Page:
You've had a two-day reprieve, now get ready to get wet again Tuesday and Wednesday. Two more storm systems are passing through, with one being called a "weak atmospheric river" that will be dumping more rain in Big Sur and Southern California.
The first storm hits Tuesday morning, as KRON 4 reports, with the Central Coast getting the brunt of it.
As CBS SF notes, a winter storm watch goes into effect around Tahoe starting Tuesday morning, and one to three feet of new snow is expected up there through the week.
A second storm system will be hitting late Tuesday and into Wednesday morning, with some more rain likely in the Bay Area. Meteorologists tell the East Bay Times that that storm should dump three-quarts of a inch to an inch of rain on SF and the East Bay. Higher elevations and the North Bay will see more, but Roger Gass with the National Weather Service says that flood risks will remain low for the Russian River and elsewhere.
Tuesday night's "weak atmospheric river," as it's being called, is just the latest in a wet-weather pummeling we've been getting for several weeks straight. As the National Weather Service tweeted Sunday, February 2019 is the 11th wettest February on record in SF, with 7.94 recorded inches of rain.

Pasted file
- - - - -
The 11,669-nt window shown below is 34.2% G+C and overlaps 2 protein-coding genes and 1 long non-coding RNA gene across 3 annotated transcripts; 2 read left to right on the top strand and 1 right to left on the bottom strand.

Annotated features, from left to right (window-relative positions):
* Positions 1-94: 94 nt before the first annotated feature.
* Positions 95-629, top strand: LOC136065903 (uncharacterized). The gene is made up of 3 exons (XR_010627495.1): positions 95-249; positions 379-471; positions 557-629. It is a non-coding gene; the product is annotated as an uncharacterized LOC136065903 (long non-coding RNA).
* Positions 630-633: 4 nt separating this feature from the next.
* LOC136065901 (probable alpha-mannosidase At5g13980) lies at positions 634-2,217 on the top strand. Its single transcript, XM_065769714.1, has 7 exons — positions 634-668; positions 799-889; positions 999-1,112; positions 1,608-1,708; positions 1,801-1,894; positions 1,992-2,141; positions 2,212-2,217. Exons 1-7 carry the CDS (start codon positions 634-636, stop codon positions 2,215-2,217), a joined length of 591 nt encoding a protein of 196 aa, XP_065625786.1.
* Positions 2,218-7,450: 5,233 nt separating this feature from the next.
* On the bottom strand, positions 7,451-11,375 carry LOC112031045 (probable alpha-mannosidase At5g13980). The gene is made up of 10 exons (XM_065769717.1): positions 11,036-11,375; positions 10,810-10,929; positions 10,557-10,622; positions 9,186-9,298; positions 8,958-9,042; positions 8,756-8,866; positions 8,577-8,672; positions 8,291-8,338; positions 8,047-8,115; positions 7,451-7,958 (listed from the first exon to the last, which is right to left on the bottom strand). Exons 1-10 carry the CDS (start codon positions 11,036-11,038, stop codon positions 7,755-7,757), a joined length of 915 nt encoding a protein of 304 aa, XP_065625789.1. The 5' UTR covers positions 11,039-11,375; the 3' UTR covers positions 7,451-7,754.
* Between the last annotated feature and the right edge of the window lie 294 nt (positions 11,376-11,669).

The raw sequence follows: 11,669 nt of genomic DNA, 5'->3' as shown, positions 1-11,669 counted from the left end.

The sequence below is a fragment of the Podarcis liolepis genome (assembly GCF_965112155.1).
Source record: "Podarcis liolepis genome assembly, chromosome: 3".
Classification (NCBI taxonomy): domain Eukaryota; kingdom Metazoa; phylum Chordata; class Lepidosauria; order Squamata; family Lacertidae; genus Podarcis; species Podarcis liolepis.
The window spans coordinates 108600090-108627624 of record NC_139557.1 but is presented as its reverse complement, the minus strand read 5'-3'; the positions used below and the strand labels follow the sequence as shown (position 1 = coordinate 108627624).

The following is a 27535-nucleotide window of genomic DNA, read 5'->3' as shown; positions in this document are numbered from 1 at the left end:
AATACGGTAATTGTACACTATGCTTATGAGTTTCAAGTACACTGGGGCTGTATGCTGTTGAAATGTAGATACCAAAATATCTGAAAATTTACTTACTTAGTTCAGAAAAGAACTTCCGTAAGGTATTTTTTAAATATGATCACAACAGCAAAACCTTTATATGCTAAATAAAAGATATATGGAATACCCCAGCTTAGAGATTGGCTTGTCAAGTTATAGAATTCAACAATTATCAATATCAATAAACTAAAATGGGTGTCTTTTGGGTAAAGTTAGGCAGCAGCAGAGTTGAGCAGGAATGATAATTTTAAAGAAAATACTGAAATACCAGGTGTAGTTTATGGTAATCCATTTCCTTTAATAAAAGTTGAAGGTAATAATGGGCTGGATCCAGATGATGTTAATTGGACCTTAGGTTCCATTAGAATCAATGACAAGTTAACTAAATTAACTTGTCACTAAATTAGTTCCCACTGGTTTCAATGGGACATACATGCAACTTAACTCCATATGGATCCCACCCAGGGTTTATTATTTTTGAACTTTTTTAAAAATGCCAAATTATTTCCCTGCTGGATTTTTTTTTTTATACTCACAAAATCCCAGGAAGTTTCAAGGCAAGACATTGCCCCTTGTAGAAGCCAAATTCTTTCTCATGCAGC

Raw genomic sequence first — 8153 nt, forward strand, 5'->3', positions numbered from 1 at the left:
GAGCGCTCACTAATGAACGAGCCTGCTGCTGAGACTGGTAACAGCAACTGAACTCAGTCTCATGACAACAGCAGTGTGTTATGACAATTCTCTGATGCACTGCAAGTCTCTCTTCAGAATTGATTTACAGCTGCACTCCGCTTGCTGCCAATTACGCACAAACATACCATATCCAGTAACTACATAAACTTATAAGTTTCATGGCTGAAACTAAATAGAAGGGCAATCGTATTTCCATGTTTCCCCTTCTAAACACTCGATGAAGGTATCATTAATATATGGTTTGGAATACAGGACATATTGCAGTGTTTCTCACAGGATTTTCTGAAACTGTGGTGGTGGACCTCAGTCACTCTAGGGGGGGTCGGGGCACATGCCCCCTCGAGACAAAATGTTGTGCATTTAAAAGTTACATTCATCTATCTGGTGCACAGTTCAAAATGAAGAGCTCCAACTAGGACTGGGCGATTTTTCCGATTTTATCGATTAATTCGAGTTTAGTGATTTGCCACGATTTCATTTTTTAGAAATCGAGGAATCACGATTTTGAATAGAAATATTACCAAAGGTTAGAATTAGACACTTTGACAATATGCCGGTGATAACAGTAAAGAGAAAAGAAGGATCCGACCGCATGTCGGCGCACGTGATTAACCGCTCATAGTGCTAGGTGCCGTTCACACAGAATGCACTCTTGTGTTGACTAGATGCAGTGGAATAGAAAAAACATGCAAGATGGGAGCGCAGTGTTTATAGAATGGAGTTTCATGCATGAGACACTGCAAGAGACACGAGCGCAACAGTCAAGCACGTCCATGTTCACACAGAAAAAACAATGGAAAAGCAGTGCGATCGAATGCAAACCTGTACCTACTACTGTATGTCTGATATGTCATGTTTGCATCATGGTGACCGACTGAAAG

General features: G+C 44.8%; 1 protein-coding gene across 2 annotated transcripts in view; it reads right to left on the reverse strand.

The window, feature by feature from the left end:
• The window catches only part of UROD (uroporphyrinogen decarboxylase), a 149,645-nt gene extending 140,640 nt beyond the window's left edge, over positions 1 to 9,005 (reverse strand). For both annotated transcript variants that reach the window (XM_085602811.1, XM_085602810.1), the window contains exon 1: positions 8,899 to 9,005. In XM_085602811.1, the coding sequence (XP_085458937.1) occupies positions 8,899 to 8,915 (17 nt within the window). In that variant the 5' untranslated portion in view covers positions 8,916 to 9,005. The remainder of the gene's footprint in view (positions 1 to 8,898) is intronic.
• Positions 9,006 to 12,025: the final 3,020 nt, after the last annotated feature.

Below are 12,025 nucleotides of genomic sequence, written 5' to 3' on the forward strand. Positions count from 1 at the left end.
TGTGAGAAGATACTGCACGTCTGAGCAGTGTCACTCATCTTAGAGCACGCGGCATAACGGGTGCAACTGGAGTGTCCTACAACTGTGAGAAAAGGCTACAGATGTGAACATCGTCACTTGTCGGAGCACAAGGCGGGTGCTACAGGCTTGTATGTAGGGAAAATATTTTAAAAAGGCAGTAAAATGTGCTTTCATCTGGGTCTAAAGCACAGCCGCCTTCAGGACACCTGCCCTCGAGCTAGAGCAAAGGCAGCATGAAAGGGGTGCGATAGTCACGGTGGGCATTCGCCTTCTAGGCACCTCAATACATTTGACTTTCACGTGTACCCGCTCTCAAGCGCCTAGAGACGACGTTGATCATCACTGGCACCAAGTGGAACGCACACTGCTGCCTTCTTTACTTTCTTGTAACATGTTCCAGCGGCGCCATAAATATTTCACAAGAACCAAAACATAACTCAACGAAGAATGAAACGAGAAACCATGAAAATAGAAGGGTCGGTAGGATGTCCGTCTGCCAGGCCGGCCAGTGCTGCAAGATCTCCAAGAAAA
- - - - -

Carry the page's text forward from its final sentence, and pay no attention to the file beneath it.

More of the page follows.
All this may have some wondering why so little has been said lately about this being an El Niño year, given the Bay Area's strong association with that term and extremely wet winters. The "Godzilla El Niño" of 2015-1016 brought a pretty dry February to the Bay, and the last really super rainy El Niño year here was in 1997-98. Climatologists now say it's too simplistic to assume that an El Niño pattern necessarily leads to more rain in California — it doesn't always.
This year's El Niño was officially declared in mid-February, and as Jan Null of Golden Gate Weather Services told SFGate last week, we simply can't count on all El Niño years to yield rain in this region.
Meteorologist Michelle L'Heureux echoed that in talking to SFGate last month, saying that for the Bay Area, other weather phenomena such as the "Madden Julian Oscillation," as well as climate change, could be having bigger effects.